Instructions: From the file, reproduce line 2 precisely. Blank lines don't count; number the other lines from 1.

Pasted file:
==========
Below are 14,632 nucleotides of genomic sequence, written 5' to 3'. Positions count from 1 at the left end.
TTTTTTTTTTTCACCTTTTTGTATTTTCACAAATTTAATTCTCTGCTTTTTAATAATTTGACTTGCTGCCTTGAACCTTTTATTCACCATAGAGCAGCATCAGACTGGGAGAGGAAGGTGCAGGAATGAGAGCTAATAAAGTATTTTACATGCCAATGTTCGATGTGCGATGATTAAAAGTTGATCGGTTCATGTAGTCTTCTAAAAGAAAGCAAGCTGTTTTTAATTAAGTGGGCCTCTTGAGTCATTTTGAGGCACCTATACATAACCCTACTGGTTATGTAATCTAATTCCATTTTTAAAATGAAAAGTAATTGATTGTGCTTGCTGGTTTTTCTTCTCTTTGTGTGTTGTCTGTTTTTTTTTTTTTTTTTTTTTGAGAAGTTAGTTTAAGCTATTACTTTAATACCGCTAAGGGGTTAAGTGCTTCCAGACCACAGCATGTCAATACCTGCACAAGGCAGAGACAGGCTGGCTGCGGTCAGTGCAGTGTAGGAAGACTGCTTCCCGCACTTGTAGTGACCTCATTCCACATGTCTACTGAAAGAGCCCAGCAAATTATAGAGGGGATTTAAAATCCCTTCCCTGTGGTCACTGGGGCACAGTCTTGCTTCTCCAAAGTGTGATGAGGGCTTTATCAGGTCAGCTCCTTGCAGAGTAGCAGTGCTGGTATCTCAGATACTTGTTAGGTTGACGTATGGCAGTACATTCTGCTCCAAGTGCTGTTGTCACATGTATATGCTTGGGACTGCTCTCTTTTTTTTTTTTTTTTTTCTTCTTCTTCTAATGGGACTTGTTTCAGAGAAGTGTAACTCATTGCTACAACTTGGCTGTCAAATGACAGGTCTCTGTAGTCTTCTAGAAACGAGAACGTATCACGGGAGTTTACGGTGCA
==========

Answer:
TTTTTTTTTTTCACCTTTTTGTATTTTCACAAATTTAATTCTCTGCTTTTTAATAATTTGACTTGCTGCCTTGAACCTTTTATTCACCATAGAGCAGCATCAGACTGGGAGAGGAAGGTGCAGGAATGAGAGCTAATAAAGTATTTTACATGCCAATGTTCGATGTGCGATGATTAAAAGTTGATCGGTTCATGTAGTCTTCTAAAAGAAAGCAAGCTGTTTTTAATTAAGTGGGCCTCTTGAGTCATTTTGAGGCACCTATACATAACCCTACTGGTTATGTAATCTAATTCCATTTTTAAAATGAAAAGTAATTGATTGTGCTTGCTGGTTTTTCTTCTCTTTGTGTGTTGTCTGTTTTTTTTTTTTTTTTTTTTTGAGAAGTTAGTTTAAGCTATTACTTTAATACCGCTAAGGGGTTAAGTGCTTCCAGACCACAGCATGTCAATACCTGCACAAGGCAGAGACAGGCTGGCTGCGGTCAGTGCAGTGTAGGAAGACTGCTTCCCGCACTTGTAGTGACCTCATTCCACATGTCTACTGAAAGAGCCCAGCAAATTATAGAGGGGATTTAAAATCCCTTCCCTGTGGTCACTGGGGCACAGTCTTGCTTCTCCAAAGTGTGATGAGGGCTTTATCAGGTCAGCTCCTTGCAGAGTAGCAGTGCTGGTATCTCAGATACTTGTTAGGTTGACGTATGGCAGTACATTCTGCTCCAAGTGCTGTTGTCACATGTATATGCTTGGGACTGCTCTCTTTTTTTTTTTTTTTTTTCTTCTTCTTCTAATGGGACTTGTTTCAGAGAAGTGTAACTCATTGCTACAACTTGGCTGTCAAATGACAGGTCTCTGTAGTCTTCTAGAAACGAGAACGTATCACGGGAGTTTACGGTGCA